The fans at the University of Utah's Rice-Eccles Stadium flooded the field, some wearing sombreros and tossing tortillas, in reference to their Fiesta Bowl hopes.
Others ripped down the goal posts. Soon to follow, in the interview room, was the much-anticipated announcement: The Liberty Bowl had released the 11-0 Utes to play in a Bowl Championship Series game.
After fighting his way through a crush of fans outside the locker room, Ute coach Urban Meyer noted the half-crazed crowd.
"I can't get over how beautiful it is," he said.
Exactly how big is Utah earning a spot in a BCS bowl, anyway?
Let's put it this way: "Lord of the Rings" big.
Ghostly riders, ghastly orcs and BYU Cougars notwithstanding, it appears the Utes have won the battle over Middle er, Mid-Major Earth.
Barring a shocking turn of events, they'll be playing in a Bowl Championship Series game somewhere.
"If I had my choice, I'd like to play the highest-ranked opponent," said Meyer. "I think we're one of the top three or four teams in the country."
Now that the Utes' regular season is over, it is time for them to both catch and hold their breath. They can catch their breath after 11 games of grueling football. Although it seems a certainty they have an automatic BCS berth, they'll be holding their breath to see where they are Monday in the all-important BCS standings.
The Utes might end up in the Sugar Bowl in New Orleans, sampling the jambalaya at K-Paul's Kitchen. They could still land a spot in the venerable Rose Bowl, watching the New Year's parade from a fine vantage. Or they could play in the Fiesta Bowl on New Year's Day against Boston College or perhaps even (Oh, what a beautiful morrrrrrning!) Oklahoma.
One thing is almost certain: For the first time, a mid-major team is headed for a BCS Bowl. What does that mean?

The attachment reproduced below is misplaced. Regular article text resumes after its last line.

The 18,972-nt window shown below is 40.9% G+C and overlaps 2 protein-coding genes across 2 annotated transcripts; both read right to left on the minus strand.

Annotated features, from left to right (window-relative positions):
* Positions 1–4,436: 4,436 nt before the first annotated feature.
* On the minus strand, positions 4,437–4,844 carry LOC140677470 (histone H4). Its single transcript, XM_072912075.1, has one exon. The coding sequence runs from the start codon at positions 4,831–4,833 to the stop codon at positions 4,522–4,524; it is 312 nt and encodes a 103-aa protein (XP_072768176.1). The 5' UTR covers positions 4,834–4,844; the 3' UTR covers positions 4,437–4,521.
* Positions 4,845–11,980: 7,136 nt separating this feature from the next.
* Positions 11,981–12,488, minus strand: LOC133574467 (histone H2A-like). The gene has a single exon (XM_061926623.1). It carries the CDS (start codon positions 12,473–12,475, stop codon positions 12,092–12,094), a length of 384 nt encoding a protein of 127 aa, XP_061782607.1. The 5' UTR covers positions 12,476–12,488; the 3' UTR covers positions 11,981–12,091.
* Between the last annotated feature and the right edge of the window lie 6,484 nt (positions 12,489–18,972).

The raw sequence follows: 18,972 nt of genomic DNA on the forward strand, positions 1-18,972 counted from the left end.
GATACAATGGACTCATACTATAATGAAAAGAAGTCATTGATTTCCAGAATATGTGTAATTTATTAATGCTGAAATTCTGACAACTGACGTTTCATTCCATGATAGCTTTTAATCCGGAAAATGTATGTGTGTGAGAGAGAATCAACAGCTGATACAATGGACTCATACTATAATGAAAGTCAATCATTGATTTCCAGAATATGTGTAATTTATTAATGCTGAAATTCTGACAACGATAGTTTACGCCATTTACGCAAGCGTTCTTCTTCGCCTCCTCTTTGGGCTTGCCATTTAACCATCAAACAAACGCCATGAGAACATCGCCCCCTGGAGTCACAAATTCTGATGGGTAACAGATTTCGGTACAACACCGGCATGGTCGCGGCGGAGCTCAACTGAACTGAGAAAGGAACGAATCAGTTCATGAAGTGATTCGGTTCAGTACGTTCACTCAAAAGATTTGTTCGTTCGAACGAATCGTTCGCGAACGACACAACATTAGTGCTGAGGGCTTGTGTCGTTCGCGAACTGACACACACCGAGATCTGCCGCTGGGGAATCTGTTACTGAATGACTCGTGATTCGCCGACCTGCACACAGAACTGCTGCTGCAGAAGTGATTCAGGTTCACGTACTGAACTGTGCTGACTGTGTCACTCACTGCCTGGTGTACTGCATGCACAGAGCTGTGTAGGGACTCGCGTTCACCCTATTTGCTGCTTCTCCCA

Nothing, unless you consider $14.4 million a big deal. And unless you think millions of potential recruits watching on TV don't count.
Somewhere Rocky Balboa is smiling.
The Utes will be playing not just for themselves or the Mountain West Conference. They'll be playing for the Tulanes, TCUs, Louisvilles, Bowling Greens and Boise States, too.
Chalk one up for the little people.
Every good fantasy story needs a Frodo Baggins.
Two major hurdles to qualifying for a BCS bowl were wiped out with Saturday's 52-21 win over BYU. That left the Utes with a still-perfect record. Afterward, another obstacle was removed when Liberty Bowl director Steve Ehrhart and MWC commissioner Craig Thompson announced an agreement had been struck. Though they didn't say it was a financial settlement, go ahead and assume that's the case. Normally, the MWC champion is committed to the Liberty Bowl.
Nothing a cash settlement can't fix.
Meanwhile, the odds of anyone catching the Utes rated No. 6 in last week's BCS standings are practically nil. The next-highest teams, Michigan and Florida State, lost on Saturday. Nos. 9 and 10 are Boise State and Louisville, a couple of non-BCS teams themselves. To earn an automatic BCS berth, the Utes need to finish in the top six of the BCS standings.
Actual bowl match-ups won't be decided until Dec. 5, but right now the Utes aren't worrying about whom they might play.
Asked at one point what opponent he'd prefer, Meyer said, "I don't really care right now."
If someone gives you the keys to a sports car, are you going to ask if it's been washed?
That isn't to say Utah have a realistic chance at a national title. There are still three undefeated teams (Auburn, Oklahoma and Southern California) ahead of Utah in the BCS standings. But Meyer said he can see the day in a few years when it could happen.
"I think it could," he said.
Still, as evening stretched into night, no Utes were complaining. The battle for a big-time bowl seemed a lock. It was a time of celebration in Mid-Major Earth.
"This is a great step forward for the league," said Thompson.